George Ticknor, Life, letters and journals of George Ticknor (ed. George Hillard), Chapter 24: (search)
rning rather shortly, but very gayly upon him, she said, Mais vous parlez l'allemand si parfaitement, Mons. le Comte, qu'il parait que vous avez beaucoup de pratique. The Count laughed as heartily and as good-naturedly as anybody, but, as he said to me, I n'y a pas de reponse à cela, j'irai jouer.; and he went off to the whist-table, not more disconcerted, perhaps, than a well-bred gentleman may be permitted to be when a handsome, fashionable, and spirituelle lady gives him a hard hit. April 26.—The spring is so much advanced now, and is become so very beautiful, that we have indulged more than ever in driving through the neighborhood of Dresden, chiefly about the Grosse Garten and up the picturesque little valley of Plauen, but also upon the Elbe by Findlater's, and once out to Moreau's monument. . . . . The time and circumstances of Moreau's death will be judged of differently, of course, according to the different points of view from which they may be considered; but I cannot h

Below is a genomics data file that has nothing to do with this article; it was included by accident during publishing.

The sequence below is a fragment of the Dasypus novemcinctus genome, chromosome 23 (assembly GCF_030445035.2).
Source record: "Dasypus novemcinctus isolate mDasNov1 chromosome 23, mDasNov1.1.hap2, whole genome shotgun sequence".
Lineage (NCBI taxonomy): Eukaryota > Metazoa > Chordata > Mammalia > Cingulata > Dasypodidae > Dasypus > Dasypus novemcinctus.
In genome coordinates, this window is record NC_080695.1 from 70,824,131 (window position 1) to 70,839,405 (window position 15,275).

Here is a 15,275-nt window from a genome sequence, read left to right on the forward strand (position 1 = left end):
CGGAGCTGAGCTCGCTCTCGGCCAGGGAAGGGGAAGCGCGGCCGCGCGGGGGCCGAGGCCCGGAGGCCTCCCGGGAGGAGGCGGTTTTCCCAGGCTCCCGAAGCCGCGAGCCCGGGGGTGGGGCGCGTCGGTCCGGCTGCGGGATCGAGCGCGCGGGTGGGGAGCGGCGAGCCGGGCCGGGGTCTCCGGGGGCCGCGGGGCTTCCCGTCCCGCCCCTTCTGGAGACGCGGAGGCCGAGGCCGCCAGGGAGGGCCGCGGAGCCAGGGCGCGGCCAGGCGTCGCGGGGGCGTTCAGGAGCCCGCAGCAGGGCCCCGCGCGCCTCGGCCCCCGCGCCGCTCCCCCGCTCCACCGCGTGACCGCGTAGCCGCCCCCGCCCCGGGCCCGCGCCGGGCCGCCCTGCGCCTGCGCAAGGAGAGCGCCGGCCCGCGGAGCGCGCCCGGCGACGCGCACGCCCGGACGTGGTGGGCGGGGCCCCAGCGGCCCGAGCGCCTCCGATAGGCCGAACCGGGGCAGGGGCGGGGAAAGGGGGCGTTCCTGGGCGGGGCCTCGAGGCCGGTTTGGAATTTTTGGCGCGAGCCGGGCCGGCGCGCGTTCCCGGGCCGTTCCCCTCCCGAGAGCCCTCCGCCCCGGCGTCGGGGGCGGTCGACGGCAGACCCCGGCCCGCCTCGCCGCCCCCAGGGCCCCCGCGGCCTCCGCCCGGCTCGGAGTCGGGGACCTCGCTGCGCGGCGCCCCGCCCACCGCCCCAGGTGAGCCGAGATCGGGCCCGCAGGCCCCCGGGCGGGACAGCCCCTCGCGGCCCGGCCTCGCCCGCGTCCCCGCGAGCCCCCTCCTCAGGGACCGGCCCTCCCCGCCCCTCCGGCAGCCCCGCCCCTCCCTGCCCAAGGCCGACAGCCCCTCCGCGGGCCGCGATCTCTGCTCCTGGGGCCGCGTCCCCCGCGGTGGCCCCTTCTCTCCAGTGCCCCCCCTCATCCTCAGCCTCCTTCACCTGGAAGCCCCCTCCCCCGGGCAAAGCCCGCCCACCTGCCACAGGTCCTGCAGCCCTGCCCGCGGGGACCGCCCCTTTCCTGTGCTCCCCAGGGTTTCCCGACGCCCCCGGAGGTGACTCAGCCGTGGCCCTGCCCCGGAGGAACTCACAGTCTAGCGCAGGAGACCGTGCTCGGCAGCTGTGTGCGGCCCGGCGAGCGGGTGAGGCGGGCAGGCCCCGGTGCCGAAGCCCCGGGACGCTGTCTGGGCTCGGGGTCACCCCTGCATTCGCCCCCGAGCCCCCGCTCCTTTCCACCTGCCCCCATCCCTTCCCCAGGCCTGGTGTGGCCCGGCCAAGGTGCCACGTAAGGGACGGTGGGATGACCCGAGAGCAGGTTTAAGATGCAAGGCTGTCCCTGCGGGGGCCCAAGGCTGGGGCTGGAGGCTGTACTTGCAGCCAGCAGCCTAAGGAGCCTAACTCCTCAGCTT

George Ticknor, Life, letters and journals of George Ticknor (ed. George Hillard), Chapter 9: (search)
a noise here, as it does in London, but finds less favor. Brougham was much discussed; and it was plain he has great authority in the Edinburgh Review because he writes so much and so well for it, and not because they have a great respect for him or his opinions. Napier avowed openly, that he tried very hard to get him to strike out the passage in a recent number abusing Lord Melbourne, but could not succeed, and did not seem to be aware that he ought then to have refused the article. April 26.—We had a visit early from Lord Fullerton, who offered again to go with us about the town; but I know it so well from my former long visit, that I did not think it quite right to bore him to such an extent; and so, taking a few directions from him, we sallied forth again . . . . We dined at Lord Fullerton's, where we met Thomson and his wife, Graham, Sir William and Lady Hamilton, Wilson, and two or three others. Lord Fullerton's wife is a beautiful woman, and so is his eldest daughter;